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Portfolio takes issues others like

| Tuesday, Oct. 16, 2012, 12:01 a.m.

Like baseball players watching the scoreboard to see how their rivals are doing, I like to keep an eye on other money managers.

About once a year in this column, I present the Purloined Portfolio, consisting of stocks drawn from the holdings of managers I respect. My lineup contains eight managers: Bruce Berkowitz, Scott Black, David Dreman, Randall Eley, Mason Hawkins, Ken Heebner, David A. Katz, and Charles (Chuck) Royce.

From Oct. 18, 2011, through Oct. 12, 2012, the Purloined Portfolio rose 15.1 percent. Unfortunately, that wasn't enough to beat the Standard & Poor's 500 index, which returned 19.2 percent. It was the first time in eight outings that my collection of stolen ideas trailed behind the S&P 500.

For all eight one-year periods (with start dates in 2000-2006, plus 2011) the Purloined Portfolio has returned an average of 19.5 percent, compared with 6.9 percent for S&P.

The managers whose selections I discuss are not consulted. I select a stock from each manager based on filings with the Securities and Exchange Commission. A manager could have changed his mind since his holdings were filed.

Bear in mind that past performance doesn't predict future results. The performance of my column recommendations should not be confused with that of real-money portfolios I manage. Also, the results for column recommendations are theoretical and don't reflect trading costs or taxes.

Bruce Berkowitz, manager of the Fairholme Fund (FAIRX) in Miami, had a bad year in 2011 and was widely chastised for it. I thought the criticism was ridiculous, because for the 12 years through 2011, his fund returned 192 percent to the S&P's 6.5 percent.

From Berkowitz's holdings last year, I selected the stock that had done the most to tank his 2011 performance — American International Group Inc. (AIG). It rose 51 percent. This year I'll go with Berkowitz's second-largest position, Sears Holdings Corp. (SHLD).

Sears sells for 0.2 times revenue, which is half the multiple of J.C. Penney Co. and one third the multiple of Macy's. In my view, they may be better companies, but not that much better.

From Scott Black of Delphi Management Solutions Inc. in Boston, last year I took America's Car Mart (CRMT), which returned 43 percent. This year I like Barrick Gold Corp. (ABX) of Toronto, Canada — indeed, I own it for most of my clients. With monetary authorities pumping up the money supply, I believe that gold will do well.

David Dreman of Dreman Value Management, co-manages the DWS Dreman Small Cap Value Fund (KDSSX). From his holdings last year, I selected Coeur d'Alene Mines Corp. (CDE), a gold and silver miner that rose 26 percent. This year I pick Fulton Financial Corp. (FULT), a bank holding company in Lancaster, Pa. Fulton sells for just above book value and pays a 3 percent dividend.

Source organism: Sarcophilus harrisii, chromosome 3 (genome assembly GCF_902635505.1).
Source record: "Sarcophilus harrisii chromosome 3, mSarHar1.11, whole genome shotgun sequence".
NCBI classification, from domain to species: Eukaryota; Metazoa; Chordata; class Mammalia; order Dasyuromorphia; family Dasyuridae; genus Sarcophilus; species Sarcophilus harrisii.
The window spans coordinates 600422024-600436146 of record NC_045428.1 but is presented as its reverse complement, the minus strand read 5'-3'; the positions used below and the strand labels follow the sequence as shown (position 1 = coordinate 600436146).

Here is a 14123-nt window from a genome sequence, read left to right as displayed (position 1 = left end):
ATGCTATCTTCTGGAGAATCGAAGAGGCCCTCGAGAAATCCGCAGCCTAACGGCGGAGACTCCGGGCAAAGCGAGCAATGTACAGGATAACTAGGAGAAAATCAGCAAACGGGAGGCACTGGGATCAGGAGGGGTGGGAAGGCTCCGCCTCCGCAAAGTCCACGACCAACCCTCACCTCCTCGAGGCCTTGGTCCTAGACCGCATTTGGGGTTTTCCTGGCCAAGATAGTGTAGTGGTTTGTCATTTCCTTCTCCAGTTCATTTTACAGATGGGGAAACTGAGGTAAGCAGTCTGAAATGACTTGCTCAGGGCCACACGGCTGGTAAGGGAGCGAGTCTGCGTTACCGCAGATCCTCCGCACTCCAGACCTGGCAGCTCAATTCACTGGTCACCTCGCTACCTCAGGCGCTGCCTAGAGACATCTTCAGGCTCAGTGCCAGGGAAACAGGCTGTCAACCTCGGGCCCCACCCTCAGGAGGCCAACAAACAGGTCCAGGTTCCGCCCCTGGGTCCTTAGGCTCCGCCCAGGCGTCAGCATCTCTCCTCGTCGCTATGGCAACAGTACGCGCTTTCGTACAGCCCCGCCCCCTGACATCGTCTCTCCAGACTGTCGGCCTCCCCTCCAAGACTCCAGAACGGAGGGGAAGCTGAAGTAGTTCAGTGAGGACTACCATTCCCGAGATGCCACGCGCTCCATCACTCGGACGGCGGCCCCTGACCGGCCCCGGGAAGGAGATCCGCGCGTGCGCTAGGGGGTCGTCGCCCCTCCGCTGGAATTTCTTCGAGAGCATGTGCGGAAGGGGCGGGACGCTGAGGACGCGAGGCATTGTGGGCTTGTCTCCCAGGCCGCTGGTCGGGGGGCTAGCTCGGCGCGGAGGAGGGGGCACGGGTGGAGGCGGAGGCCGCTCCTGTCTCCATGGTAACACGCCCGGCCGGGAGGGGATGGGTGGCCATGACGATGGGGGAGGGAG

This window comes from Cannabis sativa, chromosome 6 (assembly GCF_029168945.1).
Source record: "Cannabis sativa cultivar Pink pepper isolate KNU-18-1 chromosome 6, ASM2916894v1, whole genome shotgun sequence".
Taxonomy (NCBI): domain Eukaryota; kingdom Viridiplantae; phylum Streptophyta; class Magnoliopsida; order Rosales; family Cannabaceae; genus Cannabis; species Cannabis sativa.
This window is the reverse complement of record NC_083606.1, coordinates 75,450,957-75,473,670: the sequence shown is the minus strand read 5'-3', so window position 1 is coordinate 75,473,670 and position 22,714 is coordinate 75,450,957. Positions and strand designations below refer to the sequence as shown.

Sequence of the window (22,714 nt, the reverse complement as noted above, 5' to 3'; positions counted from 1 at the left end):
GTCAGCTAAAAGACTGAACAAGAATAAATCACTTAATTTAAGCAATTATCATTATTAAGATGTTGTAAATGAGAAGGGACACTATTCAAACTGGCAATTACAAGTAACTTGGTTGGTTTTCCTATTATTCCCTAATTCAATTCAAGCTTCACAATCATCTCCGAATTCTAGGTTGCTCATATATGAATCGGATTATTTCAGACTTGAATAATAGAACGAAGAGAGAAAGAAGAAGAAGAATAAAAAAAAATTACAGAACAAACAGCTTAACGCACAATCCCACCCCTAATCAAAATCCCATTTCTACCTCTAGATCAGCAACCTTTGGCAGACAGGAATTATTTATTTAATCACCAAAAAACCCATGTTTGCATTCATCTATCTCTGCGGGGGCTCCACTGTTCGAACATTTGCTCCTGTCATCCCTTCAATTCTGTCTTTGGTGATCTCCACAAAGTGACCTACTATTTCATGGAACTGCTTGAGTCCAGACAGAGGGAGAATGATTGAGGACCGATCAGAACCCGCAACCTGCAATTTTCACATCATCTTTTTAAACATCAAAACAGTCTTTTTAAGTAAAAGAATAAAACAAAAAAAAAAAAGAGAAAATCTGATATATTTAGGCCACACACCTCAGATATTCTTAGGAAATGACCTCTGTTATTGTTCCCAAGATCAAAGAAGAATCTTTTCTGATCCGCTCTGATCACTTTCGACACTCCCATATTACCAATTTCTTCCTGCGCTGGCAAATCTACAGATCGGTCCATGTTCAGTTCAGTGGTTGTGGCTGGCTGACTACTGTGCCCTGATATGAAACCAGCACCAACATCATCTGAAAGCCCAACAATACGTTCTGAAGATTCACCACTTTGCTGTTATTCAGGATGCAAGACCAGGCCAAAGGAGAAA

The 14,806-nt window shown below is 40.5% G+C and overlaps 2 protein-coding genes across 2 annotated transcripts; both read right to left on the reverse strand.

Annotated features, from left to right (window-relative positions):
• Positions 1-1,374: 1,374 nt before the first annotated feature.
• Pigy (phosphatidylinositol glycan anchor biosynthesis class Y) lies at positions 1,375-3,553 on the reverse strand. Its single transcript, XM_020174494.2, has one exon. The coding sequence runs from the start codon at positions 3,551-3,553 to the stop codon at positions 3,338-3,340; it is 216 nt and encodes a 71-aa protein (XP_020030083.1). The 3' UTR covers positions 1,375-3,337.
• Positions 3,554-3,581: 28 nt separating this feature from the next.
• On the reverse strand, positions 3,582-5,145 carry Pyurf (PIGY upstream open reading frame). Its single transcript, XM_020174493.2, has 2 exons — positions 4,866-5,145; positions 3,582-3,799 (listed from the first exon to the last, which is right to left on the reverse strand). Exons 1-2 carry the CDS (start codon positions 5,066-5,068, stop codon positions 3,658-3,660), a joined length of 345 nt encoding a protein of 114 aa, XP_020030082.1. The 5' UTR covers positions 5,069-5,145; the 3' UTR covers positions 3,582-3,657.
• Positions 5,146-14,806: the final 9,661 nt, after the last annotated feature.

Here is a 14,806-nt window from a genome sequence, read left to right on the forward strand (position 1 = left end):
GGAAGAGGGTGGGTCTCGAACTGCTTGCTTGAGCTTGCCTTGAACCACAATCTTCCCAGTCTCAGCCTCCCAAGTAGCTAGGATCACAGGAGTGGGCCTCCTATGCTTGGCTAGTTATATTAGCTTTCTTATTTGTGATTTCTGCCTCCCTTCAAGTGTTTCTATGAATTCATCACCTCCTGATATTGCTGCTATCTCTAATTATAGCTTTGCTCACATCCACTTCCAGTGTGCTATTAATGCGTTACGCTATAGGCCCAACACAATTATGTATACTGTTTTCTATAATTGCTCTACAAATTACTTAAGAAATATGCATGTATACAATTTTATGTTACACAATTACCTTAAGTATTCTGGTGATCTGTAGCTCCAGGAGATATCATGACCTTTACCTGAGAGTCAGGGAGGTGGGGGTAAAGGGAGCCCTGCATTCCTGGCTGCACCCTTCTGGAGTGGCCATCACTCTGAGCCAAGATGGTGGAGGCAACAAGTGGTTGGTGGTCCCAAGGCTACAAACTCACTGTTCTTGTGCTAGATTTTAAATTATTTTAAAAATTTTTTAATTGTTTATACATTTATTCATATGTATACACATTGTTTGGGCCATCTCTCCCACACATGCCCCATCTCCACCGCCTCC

From the portfolio of Randall Eley, manager of Edgar Lomax Value Fund (LOMAX), I took Johnson & Johnson (JNJ) last year. (I also own J&J for clients.) It rose 9 percent. This year my pick is Intel Corp. (INTC), the world's largest semiconductor manufacturer. At nine times earnings and a dividend yield of 4 percent, I think it's a good value. I own it for most of my clients.

Mason Hawkins runs Longleaf Partners Fund (LLPFX) in Memphis. From his list, last year I disastrously picked Dell Inc. (DELL), which fell 40 percent. This year I'm drawn to Bank of New York Mellon Corp. (BK), which sells below book value and has fewer nonperforming loans than most banks do.

From Ken Heebner, who runs CGM Focus Fund (CGMFX) in Boston, I picked Occidental Petroleum Corp. (OXY) last year. It suffered a 1.4 percent loss. This time I will plump for DR Horton Inc. (DHI), a homebuilder at the lower-priced end of the home market. Home purchases are finally increasing three years after an historic recession.

David A. Katz runs the Matrix Advisors Value Fund (MAVFX) in New York. A year ago I plucked Harris Corp. (HRS) from his holdings, and it rose 38 percent. Now I like JPMorgan Chase & Co. (JPM). Despite the “London whale” trading scandal this year, I think JPMorgan is one of the nation's strongest banks. Yet its stock fetches only eight times earnings and less than book value (corporate net worth per share).

Finally, I will borrow from Chuck Royce, who co-manages the Royce Focus Trust (FUND). My Royce pick from a year ago, GameStop Corp. (GME), fell 6 percent. This year I would single out Microsoft Corp. (MSFT). Everyone thinks of it as yesterday's news, but it earned a 27 percent return on stockholders' equity last year. The stock sells for 11 times earnings and yields 3 percent in dividends.

John Dorfman is chairman of Thunderstorm Capital in Boston;

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